I was caught in a traffic jam a couple of weeks ago and despite the fact that I was trapped on a major road doing no more than 10 km per hour for three hours, watching the people around me proved to be a very interesting exercise.

As I watched the other people trapped on the road, I noticed a number of different strategies that people employed to cope with the situation:

  • Some people just wanted to be able to see what was ahead.  These people made sure that they weren’t caught behind large vehicles that obscured their view.  They employed a variety of strategies, they moved from side to side, they changed lane, they pulled back –all designed to give a better view of what was ahead.
  • Some people just wanted a steady progression.  These people left plenty of room ahead so that they could move along at a steady pace, every now and then someone would jump into the space that they left, but they would just drop back a little further to maintain their slow and steady speed.
  • Some people wanted to feel like they were getting somewhere.  These people would stop, wait for a large gap to appear in front of them and then they would speed right up to the car in front before stopping suddenly.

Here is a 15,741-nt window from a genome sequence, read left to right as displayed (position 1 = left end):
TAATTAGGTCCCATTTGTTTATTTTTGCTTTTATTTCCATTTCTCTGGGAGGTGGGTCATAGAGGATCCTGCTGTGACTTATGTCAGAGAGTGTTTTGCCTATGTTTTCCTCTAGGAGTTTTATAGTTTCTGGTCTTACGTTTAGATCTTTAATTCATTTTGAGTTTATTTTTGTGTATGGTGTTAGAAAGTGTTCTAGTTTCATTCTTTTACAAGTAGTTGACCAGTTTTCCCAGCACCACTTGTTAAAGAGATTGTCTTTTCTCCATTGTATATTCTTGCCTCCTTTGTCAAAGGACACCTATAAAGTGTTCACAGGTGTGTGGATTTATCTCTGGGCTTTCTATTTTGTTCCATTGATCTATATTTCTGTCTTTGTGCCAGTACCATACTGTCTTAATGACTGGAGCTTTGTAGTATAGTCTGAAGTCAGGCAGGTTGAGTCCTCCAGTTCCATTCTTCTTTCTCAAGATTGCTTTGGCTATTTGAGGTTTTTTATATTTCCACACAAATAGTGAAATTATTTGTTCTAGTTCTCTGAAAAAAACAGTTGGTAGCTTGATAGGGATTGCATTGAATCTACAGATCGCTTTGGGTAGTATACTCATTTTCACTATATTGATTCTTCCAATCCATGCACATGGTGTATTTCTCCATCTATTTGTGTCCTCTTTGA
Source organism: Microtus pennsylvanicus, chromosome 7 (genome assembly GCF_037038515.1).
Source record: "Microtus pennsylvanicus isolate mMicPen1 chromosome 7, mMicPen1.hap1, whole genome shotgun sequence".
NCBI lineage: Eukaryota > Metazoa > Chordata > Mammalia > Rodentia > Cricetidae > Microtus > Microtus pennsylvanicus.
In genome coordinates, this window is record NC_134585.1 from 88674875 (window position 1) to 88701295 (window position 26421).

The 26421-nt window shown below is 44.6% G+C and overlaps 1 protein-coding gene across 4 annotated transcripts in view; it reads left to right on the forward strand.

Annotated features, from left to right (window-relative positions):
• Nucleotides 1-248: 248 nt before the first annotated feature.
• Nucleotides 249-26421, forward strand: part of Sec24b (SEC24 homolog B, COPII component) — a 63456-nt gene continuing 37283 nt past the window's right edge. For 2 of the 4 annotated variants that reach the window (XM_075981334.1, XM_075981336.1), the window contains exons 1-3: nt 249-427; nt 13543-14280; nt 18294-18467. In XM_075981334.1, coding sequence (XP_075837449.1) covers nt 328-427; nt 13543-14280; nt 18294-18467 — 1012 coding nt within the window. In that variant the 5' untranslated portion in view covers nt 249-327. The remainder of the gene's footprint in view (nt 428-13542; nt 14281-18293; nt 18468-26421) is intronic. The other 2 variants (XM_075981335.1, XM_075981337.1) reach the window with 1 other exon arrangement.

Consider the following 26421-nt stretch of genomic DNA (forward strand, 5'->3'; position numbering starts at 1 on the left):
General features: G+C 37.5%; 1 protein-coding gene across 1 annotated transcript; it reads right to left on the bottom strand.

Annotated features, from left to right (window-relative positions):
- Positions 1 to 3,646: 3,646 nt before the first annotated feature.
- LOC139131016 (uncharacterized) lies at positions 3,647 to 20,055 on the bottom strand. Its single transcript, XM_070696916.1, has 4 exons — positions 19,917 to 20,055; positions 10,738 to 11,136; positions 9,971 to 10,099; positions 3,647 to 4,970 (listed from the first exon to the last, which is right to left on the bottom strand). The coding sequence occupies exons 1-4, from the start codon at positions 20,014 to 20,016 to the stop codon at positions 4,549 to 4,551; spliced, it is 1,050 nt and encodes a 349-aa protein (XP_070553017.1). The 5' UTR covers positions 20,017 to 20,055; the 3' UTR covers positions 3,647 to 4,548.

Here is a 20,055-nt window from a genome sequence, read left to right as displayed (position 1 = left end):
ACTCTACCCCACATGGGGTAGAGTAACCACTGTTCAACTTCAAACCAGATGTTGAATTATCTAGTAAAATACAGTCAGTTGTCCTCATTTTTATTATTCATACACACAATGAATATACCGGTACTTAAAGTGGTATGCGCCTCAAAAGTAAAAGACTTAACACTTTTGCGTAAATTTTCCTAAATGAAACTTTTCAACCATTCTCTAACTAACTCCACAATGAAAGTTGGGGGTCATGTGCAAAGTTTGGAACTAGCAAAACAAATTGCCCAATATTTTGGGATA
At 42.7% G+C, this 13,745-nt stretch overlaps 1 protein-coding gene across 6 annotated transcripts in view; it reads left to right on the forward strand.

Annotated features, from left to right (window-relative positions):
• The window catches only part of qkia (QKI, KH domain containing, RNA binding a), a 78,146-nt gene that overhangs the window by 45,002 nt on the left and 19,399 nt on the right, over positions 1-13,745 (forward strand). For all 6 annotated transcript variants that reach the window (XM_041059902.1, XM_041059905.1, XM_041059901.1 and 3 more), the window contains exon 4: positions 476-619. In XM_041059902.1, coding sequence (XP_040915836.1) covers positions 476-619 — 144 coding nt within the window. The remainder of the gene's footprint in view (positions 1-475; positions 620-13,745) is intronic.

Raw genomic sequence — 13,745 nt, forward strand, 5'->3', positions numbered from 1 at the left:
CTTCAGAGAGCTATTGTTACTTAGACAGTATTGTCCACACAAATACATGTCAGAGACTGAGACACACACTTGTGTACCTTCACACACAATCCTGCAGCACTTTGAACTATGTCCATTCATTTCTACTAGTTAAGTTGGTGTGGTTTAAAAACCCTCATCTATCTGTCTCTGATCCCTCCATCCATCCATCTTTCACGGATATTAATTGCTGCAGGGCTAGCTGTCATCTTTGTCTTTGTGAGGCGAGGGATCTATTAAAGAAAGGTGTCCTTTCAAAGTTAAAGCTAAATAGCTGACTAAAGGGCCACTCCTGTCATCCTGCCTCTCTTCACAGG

• Some people just wanted to know what was going on.  These people were checking the internet, had windows down talking to other drivers and were happy to proceed at a slow pace as long as they knew why
  • Some people pulled into the roadside stop to wait it out.  These people were in no hurry to get anywhere, they just didn’t want to put up with the traffic jam.

There were no doubt many other strategies in place on this day, all strategies for dealing with uncertainty along the way to their destination.  Regardless of whether they were the slow and steady type, the speed up type, the just need to see what is ahead or just need to know what is going on type, they all seemed to manage the situation with calmness and good humour.

I wonder where else these strategies might be helpful…

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Written by Lisa Smith

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Lisa is a professional thinker dedicated to helping people unlock their innate creativity and to empower them to think differently – for themselves. She is passionate about building innovative cultures and about harnessing and engaging talent to create thinking communities. Lisa holds an MBA, specialising in organisational change and innovation, which forms the nucleus of her work. She relishes opportunities to share the Minds at Work thinking strategies with government bodies, socially responsible corporate, educators, community groups and farmers, helping them to turn their big ideas into realities.